This article was published by The Canadian Hydrogen and Fuel Cell Association on June 15, 2020.
The federal government says it will have a comprehensive strategy for hydrogen in place by the end of the summer, signalling Ottawa’s intention to pursue the fuel source as a key component of its goal to reach net zero in greenhouse-gas emissions by 2050.
Alberta, the heart of Canada’s oil and gas sector, is also looking to hydrogen in a bid to diversify the economy. Like Ottawa, the province will release a hydrogen development plan this summer as part of a larger blueprint for the future of the province’s natural gas and petrochemical industries.
It’s the first step in establishing “a very aggressive and profitable hydrogen industry” in the province, Alberta’s associate minister of Natural Gas Dale Nally told The Globe and Mail.
“This could position us as a leader in the hydrogen industry in this country,” he said.
Hydrogen is enjoying “unprecedented momentum” across the globe, according to the International Energy Agency (IEA). It’s light, storable, energy-dense and produces no direct emissions of pollutants or greenhouse gases – a boon for countries pursuing net-zero emission goals.
In Canada, a new focus on growth for a hydrogen sub-economy could be a rare area where the federal Liberals and Alberta’s governing United Conservative Party find common political ground.
In Alberta, a pilot project to operate two long-range hydrogen-powered trucks between Edmonton and Calgary received $7.3-million from Emissions Reduction Alberta (ERA), a Crown corporation funded by the carbon tax on large emitters. The project demonstrates how hydrogen could be applied to improve fuel efficiency and reduce greenhouse-gas emissions to zero in the long-haul trucking industry.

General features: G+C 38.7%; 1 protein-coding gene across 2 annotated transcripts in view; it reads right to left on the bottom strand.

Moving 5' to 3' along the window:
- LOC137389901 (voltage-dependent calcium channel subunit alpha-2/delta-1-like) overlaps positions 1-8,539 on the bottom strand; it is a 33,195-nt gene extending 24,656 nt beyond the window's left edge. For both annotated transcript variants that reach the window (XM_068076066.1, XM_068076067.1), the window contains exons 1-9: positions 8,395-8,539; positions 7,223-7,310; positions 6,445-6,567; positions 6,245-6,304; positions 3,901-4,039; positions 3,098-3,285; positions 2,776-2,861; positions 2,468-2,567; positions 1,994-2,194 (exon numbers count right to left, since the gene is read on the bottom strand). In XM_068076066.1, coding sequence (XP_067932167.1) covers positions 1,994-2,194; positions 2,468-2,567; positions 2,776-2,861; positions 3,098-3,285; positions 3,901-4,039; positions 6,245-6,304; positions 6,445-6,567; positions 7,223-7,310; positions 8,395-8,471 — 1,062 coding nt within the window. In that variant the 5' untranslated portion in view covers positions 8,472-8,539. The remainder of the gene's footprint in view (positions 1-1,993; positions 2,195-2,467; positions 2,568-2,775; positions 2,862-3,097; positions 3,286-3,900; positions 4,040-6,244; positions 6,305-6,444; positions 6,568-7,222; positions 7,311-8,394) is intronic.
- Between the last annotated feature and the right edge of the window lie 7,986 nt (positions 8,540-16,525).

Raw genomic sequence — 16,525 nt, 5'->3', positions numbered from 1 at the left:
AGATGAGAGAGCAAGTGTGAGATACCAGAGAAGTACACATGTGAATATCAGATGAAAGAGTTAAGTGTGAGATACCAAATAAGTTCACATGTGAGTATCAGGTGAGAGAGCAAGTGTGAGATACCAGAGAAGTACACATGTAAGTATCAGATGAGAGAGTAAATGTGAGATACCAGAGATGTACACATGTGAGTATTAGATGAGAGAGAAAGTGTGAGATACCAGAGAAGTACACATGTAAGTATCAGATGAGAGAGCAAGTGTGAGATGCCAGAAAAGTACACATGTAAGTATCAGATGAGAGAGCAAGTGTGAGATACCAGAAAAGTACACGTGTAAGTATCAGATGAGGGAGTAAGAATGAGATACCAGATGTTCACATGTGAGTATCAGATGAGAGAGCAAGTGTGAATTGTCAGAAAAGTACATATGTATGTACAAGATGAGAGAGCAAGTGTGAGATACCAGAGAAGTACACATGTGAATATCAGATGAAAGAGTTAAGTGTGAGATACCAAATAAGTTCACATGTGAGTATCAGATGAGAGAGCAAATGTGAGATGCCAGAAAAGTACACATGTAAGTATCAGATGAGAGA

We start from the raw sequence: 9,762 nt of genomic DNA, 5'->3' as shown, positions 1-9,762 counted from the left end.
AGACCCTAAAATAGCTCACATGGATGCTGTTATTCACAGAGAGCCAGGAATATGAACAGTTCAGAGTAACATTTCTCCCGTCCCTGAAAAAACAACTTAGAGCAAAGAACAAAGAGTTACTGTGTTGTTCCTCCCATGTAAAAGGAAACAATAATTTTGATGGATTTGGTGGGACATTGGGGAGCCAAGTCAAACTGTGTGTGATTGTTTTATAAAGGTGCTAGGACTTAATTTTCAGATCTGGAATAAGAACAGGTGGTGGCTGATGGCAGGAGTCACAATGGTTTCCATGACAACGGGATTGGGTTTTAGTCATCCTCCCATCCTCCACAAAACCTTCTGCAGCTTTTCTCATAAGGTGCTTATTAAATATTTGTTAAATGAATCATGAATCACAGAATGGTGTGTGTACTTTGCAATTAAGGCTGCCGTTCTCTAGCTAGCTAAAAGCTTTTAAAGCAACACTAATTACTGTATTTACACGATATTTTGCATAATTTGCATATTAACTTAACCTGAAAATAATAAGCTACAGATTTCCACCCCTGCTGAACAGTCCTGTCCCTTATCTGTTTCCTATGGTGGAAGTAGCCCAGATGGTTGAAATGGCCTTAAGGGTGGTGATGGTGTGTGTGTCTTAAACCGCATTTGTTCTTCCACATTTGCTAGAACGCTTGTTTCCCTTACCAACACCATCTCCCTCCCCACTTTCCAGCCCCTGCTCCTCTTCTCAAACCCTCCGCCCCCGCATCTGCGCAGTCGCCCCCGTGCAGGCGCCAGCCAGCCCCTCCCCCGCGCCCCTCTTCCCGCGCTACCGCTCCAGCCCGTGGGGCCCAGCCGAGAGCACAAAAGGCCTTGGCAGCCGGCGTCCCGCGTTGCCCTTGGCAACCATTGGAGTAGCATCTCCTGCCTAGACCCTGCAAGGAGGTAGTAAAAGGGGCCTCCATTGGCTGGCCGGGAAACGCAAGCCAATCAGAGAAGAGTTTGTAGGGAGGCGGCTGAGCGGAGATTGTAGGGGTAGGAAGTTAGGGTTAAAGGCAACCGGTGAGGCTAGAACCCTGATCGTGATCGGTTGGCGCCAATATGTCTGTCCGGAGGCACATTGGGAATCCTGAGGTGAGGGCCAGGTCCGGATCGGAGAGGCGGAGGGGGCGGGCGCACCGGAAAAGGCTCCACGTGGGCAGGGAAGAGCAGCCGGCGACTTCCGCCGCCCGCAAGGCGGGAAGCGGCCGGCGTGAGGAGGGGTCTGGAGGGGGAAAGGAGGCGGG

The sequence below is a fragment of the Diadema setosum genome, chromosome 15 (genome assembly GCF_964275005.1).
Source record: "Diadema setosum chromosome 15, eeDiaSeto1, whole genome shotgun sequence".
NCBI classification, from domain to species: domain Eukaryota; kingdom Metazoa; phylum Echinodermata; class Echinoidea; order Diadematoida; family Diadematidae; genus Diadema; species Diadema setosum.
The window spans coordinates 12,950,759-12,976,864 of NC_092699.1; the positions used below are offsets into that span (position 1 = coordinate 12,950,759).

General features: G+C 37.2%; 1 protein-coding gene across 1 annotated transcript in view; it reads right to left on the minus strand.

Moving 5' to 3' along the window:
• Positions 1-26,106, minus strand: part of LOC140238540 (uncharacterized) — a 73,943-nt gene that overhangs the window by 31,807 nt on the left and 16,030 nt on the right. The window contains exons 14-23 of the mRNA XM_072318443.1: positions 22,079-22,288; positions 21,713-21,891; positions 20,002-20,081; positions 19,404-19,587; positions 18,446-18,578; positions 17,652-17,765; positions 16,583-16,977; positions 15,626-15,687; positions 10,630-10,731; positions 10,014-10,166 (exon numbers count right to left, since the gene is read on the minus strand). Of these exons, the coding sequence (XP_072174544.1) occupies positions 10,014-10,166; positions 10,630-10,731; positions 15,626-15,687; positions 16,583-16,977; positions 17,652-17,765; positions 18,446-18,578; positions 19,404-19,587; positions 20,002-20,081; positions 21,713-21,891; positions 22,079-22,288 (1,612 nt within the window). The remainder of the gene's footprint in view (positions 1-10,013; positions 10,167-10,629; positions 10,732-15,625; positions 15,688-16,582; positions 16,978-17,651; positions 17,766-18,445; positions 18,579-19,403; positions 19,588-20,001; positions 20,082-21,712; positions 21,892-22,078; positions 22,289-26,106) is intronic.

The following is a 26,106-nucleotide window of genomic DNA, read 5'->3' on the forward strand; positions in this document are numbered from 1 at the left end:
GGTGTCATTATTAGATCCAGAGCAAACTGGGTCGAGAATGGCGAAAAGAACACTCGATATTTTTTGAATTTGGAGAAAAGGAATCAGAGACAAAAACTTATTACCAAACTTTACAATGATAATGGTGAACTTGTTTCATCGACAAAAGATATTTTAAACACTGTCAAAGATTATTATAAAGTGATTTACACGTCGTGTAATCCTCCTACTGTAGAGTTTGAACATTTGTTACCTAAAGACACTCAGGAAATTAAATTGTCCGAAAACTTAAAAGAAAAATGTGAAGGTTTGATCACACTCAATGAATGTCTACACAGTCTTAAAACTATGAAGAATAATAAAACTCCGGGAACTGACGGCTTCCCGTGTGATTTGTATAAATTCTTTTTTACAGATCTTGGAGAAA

The agency received multiple applications for hydrogen-themed projects in its latest funding competition, ERA chief executive Steve MacDonald told The Globe. He added that the gas has an important role to play in a low-carbon future.
During a recent discussion about Canada’s energy future, Natural Resources Minister Seamus O’Regan acknowledged that the fuel is expensive to produce. But the costs are coming down, he said, making the fuel source “increasingly viable.”
As such, hydrogen is “very much a focus for our government,” he said. “We’ll have a comprehensive strategy in place by the end of the summer.”
Hydrogen’s potential as a fuel source isn’t new; according to a June, 2019, IEA report, it powered the first internal-combustion engines more than 200 years ago.
But the development of commercial markets for hydrogen have been stalled for decades. The gas is costly to produce, and its transportation and handling is difficult and expensive. Tesla CEO Elon Musk – defending his long-standing position that batteries, not hydrogen, will win the race to decarbonize auto transport – referred to hydrogen fuel cells as “fool cells” in a tweet last week.
But dozens of countries, including Canada, now are working toward net-zero greenhouse-gas emissions, which is acting as a catalyst for a new global push on hydrogen use. This is being helped along by continuous improvements in the cost and performance of fuel technologies over the past five years.
Investments have been quick to follow.
Australia established a fund worth 300-million Australian dollars for hydrogen projects in May, for instance, while Norway earmarked US$369-million for green technologies including hydrogen power solutions. Last week, Germany’s cabinet adopted a national hydrogen strategy aimed at making the country a leading player in the technology.
The IEA says hydrogen’s versatility could help make a significant contribution to clean-energy transitions, although it must be adopted in sectors where it is almost completely absent, such as transport, buildings and power generation.
Keep on trucking
Demand for hydrogen-based electric vehicles has been outstripped by those powered by batteries, HSBC analyst Sean McLoughlin writes. That’s because of rapidly falling battery costs and the rapid rollout of home and public charging points. In contrast, hydrogen refuelling infrastructure is scarce.